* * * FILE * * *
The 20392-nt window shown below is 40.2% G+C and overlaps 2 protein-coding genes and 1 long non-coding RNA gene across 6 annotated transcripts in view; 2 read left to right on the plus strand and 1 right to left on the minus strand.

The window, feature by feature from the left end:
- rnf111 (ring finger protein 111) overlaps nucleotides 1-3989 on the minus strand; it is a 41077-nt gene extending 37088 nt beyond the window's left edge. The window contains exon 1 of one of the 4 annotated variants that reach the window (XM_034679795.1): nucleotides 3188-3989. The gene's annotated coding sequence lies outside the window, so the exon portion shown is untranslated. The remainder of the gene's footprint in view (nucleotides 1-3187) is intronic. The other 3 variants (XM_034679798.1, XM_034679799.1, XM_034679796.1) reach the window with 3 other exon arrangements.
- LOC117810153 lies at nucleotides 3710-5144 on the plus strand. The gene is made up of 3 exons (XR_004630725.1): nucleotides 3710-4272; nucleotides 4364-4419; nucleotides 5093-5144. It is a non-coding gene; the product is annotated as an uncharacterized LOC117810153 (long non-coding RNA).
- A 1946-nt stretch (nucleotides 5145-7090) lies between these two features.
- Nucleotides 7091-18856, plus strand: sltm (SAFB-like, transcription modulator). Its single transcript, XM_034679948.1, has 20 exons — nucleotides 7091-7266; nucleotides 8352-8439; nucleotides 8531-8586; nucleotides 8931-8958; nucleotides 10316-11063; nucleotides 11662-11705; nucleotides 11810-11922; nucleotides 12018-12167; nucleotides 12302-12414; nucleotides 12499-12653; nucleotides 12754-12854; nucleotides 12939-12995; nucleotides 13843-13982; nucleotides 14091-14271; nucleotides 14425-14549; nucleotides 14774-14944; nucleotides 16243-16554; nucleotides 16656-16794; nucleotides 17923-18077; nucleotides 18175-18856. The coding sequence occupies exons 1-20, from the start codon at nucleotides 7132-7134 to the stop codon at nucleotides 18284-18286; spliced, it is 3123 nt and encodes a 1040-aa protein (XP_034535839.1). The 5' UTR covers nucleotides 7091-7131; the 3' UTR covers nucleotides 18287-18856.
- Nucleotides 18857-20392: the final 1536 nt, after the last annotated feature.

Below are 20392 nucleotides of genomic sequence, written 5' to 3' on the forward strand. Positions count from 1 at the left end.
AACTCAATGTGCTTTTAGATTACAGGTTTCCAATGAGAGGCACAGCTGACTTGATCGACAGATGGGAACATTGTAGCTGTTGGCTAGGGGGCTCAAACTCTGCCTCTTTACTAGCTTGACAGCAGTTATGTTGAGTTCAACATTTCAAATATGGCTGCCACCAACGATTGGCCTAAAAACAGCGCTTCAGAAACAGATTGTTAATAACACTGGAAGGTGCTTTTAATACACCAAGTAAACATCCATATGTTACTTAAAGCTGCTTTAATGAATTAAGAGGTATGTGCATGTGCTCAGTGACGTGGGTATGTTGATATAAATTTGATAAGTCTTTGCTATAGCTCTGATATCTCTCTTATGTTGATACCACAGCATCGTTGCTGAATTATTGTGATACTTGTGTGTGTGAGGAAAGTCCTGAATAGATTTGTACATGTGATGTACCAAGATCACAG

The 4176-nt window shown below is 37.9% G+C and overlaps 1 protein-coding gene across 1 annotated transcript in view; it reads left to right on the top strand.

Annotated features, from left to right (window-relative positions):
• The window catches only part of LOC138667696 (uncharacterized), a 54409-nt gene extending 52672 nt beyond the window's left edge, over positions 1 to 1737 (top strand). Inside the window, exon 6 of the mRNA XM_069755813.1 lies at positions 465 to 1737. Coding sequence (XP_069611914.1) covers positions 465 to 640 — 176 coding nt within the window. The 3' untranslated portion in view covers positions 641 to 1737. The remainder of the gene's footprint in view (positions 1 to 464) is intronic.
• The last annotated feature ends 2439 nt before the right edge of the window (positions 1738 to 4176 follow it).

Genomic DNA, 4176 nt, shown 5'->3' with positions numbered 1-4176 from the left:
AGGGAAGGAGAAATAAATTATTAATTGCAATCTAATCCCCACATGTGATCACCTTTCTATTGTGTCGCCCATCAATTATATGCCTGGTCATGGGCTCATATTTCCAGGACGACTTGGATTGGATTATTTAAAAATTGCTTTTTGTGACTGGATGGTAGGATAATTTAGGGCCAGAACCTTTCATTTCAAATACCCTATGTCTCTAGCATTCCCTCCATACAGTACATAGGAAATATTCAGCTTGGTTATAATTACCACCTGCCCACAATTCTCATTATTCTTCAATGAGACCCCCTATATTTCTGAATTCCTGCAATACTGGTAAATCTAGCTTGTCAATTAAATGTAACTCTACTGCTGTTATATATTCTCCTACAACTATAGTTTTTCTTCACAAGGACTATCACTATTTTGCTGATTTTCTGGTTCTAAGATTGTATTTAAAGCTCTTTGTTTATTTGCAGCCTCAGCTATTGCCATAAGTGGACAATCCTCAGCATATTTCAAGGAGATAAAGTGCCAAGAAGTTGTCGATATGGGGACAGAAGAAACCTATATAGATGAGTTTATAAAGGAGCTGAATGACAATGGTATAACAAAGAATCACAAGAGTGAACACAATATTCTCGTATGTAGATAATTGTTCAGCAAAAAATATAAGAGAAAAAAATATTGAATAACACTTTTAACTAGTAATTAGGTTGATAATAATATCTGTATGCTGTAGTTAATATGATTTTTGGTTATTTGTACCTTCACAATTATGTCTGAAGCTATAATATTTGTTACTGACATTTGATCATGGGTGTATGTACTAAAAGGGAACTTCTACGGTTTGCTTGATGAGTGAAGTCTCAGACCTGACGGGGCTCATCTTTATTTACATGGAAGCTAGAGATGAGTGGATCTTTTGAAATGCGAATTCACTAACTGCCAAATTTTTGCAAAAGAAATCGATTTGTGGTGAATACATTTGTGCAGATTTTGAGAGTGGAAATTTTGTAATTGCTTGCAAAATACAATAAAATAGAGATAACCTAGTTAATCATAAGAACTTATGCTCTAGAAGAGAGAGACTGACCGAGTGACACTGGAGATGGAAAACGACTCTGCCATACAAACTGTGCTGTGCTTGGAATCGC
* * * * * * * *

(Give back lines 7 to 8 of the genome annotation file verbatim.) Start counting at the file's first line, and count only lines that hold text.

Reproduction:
- Nucleotides 18857-20392: the final 1536 nt, after the last annotated feature.

Below are 20392 nucleotides of genomic sequence, written 5' to 3' on the forward strand. Positions count from 1 at the left end.